How to support a friend through a relationship break-up

When a friend goes through a major relationship breakdown it can be hard to know how to help them.

Trust me, I know. Since my husband of twelve years recently left, I have watched my loved ones struggle to find a way to ease my suffering.  

The harsh reality is nothing you do or say is going to take away the pain or distress a friend may be feeling in this situation. However there are definitely things you can do to support them through this difficult time.


Emotional support

The best support you can provide is to just listen. Your friend may be struggling to process what has happened and could be seeking validation for their feelings. Having someone to listen without judgement at this time is invaluable.

It may be tempting to compare their situation to something you have been through or something you’ve heard about, but generally this is not helpful. Every person’s experience is unique and the last thing your friend needs to hear about is how something similar happened to your mum’s second cousin Valma. Even if the story has a happy ending, they may feel like you are trivialising or detracting from their experience and suffering.

Your friend will experience a range of emotions including grief, anger, betrayal, sadness and regret. These are all normal feelings associated with the loss of a significant relationship. However, if you think they are struggling to come to terms with the situation and experiencing a more extreme emotional response such as depression, be sure to engage relevant external support.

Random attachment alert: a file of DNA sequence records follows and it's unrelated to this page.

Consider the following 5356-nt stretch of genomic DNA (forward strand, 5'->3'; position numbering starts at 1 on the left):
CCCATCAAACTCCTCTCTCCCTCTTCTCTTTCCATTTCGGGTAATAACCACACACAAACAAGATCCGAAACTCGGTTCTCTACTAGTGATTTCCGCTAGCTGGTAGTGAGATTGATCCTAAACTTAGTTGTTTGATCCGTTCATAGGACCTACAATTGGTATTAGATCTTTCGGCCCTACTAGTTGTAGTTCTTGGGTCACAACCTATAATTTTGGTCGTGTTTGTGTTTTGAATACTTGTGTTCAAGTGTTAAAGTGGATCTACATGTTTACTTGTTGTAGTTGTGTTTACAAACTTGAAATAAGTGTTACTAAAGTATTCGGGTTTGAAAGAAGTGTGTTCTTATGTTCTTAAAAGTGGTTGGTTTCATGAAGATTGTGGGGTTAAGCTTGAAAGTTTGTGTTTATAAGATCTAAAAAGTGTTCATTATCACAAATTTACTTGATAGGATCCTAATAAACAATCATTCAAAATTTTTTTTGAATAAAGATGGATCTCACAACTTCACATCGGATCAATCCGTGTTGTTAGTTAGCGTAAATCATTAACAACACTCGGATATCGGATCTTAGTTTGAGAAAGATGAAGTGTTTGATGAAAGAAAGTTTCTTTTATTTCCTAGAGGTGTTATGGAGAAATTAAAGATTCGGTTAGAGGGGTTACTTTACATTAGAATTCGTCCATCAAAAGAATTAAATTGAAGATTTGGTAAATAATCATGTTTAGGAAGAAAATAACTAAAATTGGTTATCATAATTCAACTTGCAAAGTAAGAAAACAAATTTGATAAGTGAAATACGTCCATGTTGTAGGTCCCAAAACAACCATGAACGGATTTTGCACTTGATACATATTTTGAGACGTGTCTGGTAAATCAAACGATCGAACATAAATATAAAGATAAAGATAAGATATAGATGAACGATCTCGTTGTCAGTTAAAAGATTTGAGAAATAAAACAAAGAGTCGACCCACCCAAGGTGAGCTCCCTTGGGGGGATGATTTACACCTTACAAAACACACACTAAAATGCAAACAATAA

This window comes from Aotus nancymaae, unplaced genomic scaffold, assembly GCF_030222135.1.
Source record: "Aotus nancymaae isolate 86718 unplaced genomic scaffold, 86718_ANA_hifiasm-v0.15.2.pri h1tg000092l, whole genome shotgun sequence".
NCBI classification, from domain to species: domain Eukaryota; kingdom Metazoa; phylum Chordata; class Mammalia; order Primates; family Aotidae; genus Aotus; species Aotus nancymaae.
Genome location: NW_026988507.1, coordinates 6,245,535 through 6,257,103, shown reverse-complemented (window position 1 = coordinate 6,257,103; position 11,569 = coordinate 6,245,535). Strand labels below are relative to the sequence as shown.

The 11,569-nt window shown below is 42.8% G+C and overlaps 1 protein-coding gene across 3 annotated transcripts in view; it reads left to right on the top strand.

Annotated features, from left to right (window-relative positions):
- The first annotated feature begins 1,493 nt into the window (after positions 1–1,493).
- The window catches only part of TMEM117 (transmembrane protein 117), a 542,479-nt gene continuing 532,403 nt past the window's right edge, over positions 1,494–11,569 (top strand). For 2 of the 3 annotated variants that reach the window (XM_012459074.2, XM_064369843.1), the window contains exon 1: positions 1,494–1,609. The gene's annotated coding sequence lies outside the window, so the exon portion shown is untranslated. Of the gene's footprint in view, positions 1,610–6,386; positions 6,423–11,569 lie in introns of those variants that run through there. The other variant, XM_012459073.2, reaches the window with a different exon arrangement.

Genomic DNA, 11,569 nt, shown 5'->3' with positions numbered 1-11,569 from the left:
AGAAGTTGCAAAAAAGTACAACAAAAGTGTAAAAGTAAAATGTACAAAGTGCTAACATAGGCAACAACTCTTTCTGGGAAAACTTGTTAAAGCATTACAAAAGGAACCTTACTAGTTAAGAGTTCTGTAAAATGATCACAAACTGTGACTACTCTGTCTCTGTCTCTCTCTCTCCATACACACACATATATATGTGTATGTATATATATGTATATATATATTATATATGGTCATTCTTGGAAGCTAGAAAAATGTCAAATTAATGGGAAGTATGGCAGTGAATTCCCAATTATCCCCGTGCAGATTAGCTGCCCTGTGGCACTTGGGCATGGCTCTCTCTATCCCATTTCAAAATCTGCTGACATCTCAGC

Small, thoughtful gestures such as a bunch of flowers or text messages to let your friend know you are thinking of them are simple but effective ways to remind them that they are still loved and cared for despite the loss of their significant other.


Practical support

A major relationship breakdown can be a crippling thing. Providing assistance with day-to-day functioning is a wonderful support, particularly if there was a high level of co-dependency in the relationship or there are children involved.

Some practical ways you can help include:

  • cook meals
  • run errands
  • help with the school run
  • babysit
  • offer assistance relating to financial or legal matters such as obtaining phone numbers, collating paperwork or making appointments.

Be guided by your friend as to how much support they want but also keep in mind they may not be willing to ask for help for fear of imposing or not wanting to appear unable to cope.

It is also important to take care of yourself when supporting someone through a traumatic event as it can be very emotionally and physically draining. If possible, organise a few other friends or family members to share the load of supporting the person during this difficult time and encourage them to engage professional supports.

Some excellent support agencies include:

Everyone deals with traumatic situations differently. When a relationship fails, some people react immediately while others may go into survival mode, seeming to cope admirably but then fall in a heap down the track. Whichever is the case, letting your friend know that you are there to help them through this difficult time is invaluable and they will be grateful for your friendship and support.